Hydroelectricity is green, renewable energy and doesn’t release any harmful carbon dioxide or other pollutants.
Hydropower is very site specific. Most homes will not have access to a suitable resource even if they have a watercourse running nearby. Assessing a hydro site properly is a job for a professional.
To be suitable for electricity generation, a river needs to have a combination of:
- Flow – how much water is flowing down the river per second, and
- Head – a difference in height over a reasonably short distance.
- Developing a hydroelectric system can take a long time, mainly because of the need to obtain planning permission and an abstraction licence, and because of the number of organisations that may need to be involved in giving consent.
- All new hydroelectric systems require planning permission and an abstraction licence.
- Replace your boiler with a newer, more efficient model.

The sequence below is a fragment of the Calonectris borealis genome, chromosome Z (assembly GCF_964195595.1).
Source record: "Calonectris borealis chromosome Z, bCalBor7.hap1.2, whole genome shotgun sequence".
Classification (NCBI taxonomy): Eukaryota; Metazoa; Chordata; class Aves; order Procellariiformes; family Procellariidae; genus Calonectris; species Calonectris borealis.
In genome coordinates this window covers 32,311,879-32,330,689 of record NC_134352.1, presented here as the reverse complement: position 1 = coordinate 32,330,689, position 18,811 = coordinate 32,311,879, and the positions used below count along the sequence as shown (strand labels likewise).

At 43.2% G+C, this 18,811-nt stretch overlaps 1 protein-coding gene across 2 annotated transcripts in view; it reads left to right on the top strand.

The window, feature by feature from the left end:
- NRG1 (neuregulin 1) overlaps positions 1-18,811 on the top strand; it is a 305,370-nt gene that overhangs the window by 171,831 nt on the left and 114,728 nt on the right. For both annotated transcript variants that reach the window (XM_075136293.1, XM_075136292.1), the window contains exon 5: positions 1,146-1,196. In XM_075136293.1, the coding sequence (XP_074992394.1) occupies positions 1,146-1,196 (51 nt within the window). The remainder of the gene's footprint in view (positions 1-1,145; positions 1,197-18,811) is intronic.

- Fit better controls and use them to make sure your boiler only provides heat where and when you want it.
- Switch to a cheaper or lower carbon fuel or technology. Find out about renewable technologies for generating electricity and heat.
- Make any insulation and draught-proofing improvements that you can.
- Use chemical inhibitors to help maintain central heating system efficiency.
If your home improvement work requires scaffolding, such as a loft conversion, this would be an ideal time to install solar panels. Scaffolding is a significant part of the solar installation costs, so combining it with other works could make them much more cost-effective. Solar panels are most effective on south-facing roofs at a pitch of around 30 degrees.
There are various other factors to consider when thinking about whether your home set up works and how best to maximise the installation. For more information on installing renewable energy system at home, see here .
Energy Saving Trust
Lighting accounts for 15 per cent of a typical household’s electricity bill. It’s good time to consider changing to LED bulbs.